I’ve read plenty of ridiculous articles about the missing Malaysian plane, and I call them ridiculous because of their sensationalist nature, and how easy it is to see that a lot of publications are writing what they think the readers want to hear, not what the readers need to hear.
In that context, I really liked Wired’s startlingly simple theory about the Malaysian airline jet, which was not sensationalist, and did a good job of going into the details of a theory that might actually be substantive.
On a related note, I’m worried at how many people I know who think it is more likely that the plane got sucked into a fourth dimension than it is that it’s buried deep in the ocean.
The Economist on the annexation of Crimea by Russia. The tone is a bit dire, and I’m unable to decide if they are over-reacting, or if I don’t understand the situation fully myself. I must admit though that till about a week ago, I would’ve agreed with the tone but then I met with a a Ukranian woman who belongs to a region close to Russia, and she pretty much said it is justified, and that people’s lives in those areas are in danger, and that changed my view of the situation a bit.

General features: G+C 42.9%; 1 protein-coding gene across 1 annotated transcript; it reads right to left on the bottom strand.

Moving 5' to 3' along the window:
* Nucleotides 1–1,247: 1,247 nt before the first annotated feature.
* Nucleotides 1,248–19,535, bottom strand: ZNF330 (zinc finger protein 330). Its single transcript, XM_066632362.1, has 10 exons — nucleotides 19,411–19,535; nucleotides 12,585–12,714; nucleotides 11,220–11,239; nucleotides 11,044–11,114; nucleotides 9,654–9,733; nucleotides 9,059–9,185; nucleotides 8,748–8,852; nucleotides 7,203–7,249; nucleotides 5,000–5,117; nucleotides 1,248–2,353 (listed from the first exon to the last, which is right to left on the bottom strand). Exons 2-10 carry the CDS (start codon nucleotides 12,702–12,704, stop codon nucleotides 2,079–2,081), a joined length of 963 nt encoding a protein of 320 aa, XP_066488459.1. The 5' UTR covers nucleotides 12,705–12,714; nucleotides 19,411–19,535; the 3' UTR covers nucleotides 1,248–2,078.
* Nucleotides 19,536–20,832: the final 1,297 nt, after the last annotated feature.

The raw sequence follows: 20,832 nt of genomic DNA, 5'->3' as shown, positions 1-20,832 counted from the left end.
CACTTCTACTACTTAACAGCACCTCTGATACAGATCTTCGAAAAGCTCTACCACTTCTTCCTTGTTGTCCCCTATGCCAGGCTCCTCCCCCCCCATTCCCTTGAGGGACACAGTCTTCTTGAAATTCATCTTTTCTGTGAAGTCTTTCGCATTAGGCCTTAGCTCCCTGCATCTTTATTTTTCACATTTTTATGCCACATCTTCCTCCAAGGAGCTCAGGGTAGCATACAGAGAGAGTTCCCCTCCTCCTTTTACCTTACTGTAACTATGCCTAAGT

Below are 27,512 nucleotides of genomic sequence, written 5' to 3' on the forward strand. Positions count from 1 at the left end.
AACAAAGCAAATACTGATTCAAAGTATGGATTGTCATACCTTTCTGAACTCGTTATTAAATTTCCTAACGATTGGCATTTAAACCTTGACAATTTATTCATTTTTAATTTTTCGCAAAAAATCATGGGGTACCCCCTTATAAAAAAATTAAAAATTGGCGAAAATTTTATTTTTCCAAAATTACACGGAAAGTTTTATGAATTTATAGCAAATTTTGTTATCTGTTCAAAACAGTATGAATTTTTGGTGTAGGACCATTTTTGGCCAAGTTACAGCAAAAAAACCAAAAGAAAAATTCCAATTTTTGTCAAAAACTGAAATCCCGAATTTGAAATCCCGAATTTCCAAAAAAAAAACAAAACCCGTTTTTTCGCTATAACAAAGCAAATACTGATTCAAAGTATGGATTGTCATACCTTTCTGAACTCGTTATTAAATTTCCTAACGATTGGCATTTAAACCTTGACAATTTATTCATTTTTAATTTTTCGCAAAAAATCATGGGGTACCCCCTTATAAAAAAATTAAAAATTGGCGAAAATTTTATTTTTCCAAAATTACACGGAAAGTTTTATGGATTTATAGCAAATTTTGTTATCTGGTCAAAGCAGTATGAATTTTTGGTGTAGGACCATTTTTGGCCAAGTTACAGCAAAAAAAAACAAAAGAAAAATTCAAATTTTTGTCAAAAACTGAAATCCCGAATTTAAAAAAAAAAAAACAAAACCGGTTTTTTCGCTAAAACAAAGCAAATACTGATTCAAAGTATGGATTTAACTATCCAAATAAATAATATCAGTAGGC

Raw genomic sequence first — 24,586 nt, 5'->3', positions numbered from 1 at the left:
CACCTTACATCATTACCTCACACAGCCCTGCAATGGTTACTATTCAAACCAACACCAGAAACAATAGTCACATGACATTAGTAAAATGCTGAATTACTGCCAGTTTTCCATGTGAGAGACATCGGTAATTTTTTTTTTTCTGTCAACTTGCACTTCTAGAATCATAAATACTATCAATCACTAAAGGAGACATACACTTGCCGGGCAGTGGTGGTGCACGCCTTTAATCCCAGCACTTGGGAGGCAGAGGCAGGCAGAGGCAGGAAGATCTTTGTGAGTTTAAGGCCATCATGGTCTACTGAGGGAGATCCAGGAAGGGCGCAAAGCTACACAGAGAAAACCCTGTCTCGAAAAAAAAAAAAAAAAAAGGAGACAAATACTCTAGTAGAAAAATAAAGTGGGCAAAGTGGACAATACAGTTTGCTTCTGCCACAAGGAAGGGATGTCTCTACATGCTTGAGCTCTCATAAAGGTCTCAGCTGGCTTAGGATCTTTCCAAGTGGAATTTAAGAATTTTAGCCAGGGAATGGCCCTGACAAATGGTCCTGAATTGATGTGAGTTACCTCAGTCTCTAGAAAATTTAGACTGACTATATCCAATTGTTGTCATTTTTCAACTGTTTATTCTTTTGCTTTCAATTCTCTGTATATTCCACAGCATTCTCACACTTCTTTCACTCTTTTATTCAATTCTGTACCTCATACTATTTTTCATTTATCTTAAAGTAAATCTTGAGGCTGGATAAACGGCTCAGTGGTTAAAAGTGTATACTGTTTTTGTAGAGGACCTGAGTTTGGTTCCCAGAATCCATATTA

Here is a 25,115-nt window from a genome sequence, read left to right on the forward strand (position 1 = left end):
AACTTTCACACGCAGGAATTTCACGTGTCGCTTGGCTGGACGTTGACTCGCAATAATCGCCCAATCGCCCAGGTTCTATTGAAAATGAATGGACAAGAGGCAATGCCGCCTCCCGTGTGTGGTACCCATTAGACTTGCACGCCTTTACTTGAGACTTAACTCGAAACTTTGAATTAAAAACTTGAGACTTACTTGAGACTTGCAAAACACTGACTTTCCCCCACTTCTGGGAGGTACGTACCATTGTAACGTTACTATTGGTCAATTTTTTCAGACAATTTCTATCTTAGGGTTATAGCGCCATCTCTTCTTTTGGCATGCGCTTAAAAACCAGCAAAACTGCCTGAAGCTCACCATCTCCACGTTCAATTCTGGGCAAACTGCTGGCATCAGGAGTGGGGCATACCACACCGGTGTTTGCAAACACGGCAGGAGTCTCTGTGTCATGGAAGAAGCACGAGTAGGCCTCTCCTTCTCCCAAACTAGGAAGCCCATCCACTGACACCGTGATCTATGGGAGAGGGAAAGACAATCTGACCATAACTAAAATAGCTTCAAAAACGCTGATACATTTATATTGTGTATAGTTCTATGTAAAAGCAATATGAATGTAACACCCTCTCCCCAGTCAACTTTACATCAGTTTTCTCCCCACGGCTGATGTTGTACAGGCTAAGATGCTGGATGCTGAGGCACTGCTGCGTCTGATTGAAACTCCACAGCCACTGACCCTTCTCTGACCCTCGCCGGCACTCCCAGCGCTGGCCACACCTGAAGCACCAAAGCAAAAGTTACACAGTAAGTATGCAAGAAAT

I was surprised to hear that Turkey has decided to ban Twitter, I’m fairly certain this ban would prove futile, and will embarrass the government, but it is sad to see that even a seemingly progressive country like Turkey can try such tactics.
More surprising was Britain’s plan to vote on a law that can strip a person of their citizenship as a form of punishment. It seems that such a law already exists and they have used it on 16 people since the current government came to office; all of them probably linked to terrorism.
I liked reading this post about behavioral finance: Financial Decision Making: A slap on the face.
I quite enjoyed reading Magnus Carlsen’s AMA (Ask Me Anything) on Reddit.
Finally, the Amreekan Desi excellently summarizes everything I feel about Arvind Kejriwal.